Kevin L. Hoover
CITY HALL – The prospects for Steven Gasparas’ gaining a Conditional Use Permit (CUP) for his controversial Sai Center cannabis shop sustained three probably fatal blows in recent weeks.
One was self-inflicted, when Gasparas and his parents moved the business into the building at Ninth and I streets the night before it was to be evicted from its old location at 11th and K streets.
Doing so without the required permit was certain not to endear the Sai Center to the Planning Commission, in no small part because the City Council had directed the city attorney to go after Gasparas and his landlords for code violations.
The second setback was the federal government’s newly announced intention to go after communities that license commercial cannabis centers (see page 1), which caused the City Council to suspend issuance of CUPs.
Finally, Community Development staff has recommended to the Planning Commission that it deny the Sai Center a CUP.
States a staff report for the Tuesday, Oct. 11 Planco meeting, “The primary basis for staff’s recommendation for denial is incompatibility of the in-fact operation of the Sai Center with surrounding uses.”
Among the impacts observed in the area of Ninth and I streets and listed in the staff report are “clients loitering, smoking marijuana and public disturbances outside the facility.”
The report also states that Gasparas’ previous testimony to the Planco that his cannabis will be legally grown at a Redding facility appears to be untrue. Gasparas had said Redding Police Chief Peter T. Hansen had verbally assured him that his Redding grow would be routinely permitted. But that city only permits off-site grows for cannabis centers within its own city limits.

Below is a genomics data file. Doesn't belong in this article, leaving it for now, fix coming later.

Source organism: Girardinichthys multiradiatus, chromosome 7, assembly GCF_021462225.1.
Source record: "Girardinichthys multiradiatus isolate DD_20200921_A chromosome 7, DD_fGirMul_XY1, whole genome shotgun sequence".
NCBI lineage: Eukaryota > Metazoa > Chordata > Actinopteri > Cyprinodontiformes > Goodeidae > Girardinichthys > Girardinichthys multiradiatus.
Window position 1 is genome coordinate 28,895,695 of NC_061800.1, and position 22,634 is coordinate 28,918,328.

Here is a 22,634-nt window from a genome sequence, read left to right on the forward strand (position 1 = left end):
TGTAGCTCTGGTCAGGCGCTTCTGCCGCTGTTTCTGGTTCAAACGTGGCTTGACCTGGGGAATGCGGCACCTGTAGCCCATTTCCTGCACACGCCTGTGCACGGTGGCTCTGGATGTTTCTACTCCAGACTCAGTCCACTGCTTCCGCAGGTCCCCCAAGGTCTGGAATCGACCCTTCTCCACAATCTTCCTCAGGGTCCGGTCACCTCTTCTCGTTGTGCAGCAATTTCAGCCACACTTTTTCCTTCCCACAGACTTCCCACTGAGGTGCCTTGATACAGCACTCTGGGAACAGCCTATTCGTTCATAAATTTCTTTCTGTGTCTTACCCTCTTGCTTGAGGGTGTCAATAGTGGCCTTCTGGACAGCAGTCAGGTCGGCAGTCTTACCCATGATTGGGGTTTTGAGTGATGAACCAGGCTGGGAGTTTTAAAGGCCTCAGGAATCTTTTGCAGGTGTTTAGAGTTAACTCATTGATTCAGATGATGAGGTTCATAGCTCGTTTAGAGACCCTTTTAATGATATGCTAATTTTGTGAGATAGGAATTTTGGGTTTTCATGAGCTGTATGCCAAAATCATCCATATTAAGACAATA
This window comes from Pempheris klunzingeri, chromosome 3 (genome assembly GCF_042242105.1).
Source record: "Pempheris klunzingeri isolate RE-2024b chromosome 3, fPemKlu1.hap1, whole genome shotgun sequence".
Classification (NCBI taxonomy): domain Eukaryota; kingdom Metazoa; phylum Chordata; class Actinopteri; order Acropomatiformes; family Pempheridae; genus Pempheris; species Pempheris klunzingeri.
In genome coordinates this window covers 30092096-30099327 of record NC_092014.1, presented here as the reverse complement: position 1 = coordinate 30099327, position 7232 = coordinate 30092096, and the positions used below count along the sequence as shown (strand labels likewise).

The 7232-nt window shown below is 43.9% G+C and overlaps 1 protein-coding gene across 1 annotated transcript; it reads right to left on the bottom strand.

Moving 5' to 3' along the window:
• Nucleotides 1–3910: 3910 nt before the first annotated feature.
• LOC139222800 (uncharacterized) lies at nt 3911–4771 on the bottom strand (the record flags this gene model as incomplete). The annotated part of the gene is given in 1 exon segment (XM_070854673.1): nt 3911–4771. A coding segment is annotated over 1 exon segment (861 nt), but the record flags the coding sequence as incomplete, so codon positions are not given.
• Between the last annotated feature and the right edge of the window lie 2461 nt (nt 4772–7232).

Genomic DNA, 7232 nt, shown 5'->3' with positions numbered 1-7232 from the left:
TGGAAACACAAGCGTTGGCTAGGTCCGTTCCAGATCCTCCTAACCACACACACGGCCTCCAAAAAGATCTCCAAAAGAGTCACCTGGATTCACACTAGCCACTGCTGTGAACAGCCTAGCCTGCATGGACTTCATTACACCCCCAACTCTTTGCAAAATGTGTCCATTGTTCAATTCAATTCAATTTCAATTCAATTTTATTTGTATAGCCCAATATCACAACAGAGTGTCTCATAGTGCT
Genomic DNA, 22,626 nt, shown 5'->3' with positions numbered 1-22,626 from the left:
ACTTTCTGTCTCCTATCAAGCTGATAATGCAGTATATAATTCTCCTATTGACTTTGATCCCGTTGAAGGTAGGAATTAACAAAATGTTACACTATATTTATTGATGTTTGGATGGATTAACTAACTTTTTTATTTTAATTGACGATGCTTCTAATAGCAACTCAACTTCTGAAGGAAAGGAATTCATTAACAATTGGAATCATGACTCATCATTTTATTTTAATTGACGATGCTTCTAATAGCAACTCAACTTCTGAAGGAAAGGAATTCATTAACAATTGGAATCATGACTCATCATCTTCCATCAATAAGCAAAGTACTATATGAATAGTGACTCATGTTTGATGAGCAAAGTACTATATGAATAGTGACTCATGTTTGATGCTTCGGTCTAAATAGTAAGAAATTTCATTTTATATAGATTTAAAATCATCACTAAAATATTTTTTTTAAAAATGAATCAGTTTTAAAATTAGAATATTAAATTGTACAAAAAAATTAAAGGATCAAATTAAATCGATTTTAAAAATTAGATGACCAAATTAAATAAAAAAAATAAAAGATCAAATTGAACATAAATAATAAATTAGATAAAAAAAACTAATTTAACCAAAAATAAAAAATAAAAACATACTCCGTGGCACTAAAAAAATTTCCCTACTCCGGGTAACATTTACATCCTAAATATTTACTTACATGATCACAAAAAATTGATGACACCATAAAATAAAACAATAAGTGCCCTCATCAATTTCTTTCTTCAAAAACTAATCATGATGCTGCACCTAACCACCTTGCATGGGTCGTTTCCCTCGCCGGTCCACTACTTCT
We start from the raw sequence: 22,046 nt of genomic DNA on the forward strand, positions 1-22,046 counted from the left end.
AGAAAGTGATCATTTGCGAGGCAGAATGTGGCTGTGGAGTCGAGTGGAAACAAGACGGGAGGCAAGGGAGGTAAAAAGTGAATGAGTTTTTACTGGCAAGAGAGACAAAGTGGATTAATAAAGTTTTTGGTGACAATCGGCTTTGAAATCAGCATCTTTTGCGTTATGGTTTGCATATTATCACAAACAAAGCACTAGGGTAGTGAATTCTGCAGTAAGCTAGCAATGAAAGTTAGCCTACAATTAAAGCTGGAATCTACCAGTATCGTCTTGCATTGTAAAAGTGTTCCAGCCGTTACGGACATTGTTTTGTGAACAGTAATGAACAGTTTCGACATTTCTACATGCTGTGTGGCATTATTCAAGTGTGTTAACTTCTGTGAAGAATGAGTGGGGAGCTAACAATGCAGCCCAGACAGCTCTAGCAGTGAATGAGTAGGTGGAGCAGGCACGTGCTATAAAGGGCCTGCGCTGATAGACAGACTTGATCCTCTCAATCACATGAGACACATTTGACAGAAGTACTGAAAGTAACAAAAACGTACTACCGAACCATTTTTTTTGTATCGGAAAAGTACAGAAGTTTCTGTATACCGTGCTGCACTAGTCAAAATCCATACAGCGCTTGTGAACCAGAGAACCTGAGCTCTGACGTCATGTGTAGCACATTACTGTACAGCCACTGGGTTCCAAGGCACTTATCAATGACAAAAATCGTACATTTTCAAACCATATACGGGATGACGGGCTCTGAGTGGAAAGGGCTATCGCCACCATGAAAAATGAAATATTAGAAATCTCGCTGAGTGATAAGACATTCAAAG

Among the attachements included in the Tuesday Planco staff report are the Notice of Violation letter sent to Gasparas as well as property owners Kenneth Cook, Dennis McDonald and Patricia McDonald. It warns that the center at Ninth and I is a public nuisance and that the property owners will be charged for enforcement costs.
Other letters are from citizens and present and former neighbors of the former iCenter at 11th and K streets. The letters object to the Sai center CUP both on the basis of Gasparas’ “unstable” tendencies and citing of general problems with proliferating cannabis centers downtown.
But Gasparas is pushing back. A letter dated Sept. 16 – the same date as the City’s nuisance abatement letter – warns that the City has violated his constitutional rights. It states that Arcata’s cannabis laws violate state and federal law, and calls for creation of “an entirely new business form” that would withstand federal and state scrutiny.
An Oct. 5 letter from Gasparas further questions Arcata’s authority to regulate cannabis dispensaries. “Since your permitting/ordinance for growing, collectives and residential limitations are all in violation of the law, we are unclear where we are in violation,” the letter states.
Gasparas is apparently being represented by Eureka attorney Peter Martin.
At last week’s City Council meeting, Gasparas got into a contretemps with Mayor Susan Ornelas when he tried to speak past the three-minute limit on public comment. Saying he is known as “the pirate guy,” he said he was there to “help educate” the council.
After three minutes of oratory, Ornelas asked him to conclude but he kept talking, his voice rising as he spoke over the mayor. “It’s just a rule it’s not a law,” he said. “I can continue talking.”
After a brief break, City Attorney Nancy Diamond told Gasparas that under state law, the City may set time limits for public testimony.
“Perhaps you can violate my rights more than you already have,” Gasparas said. “If you continue with it, you’re on notice.”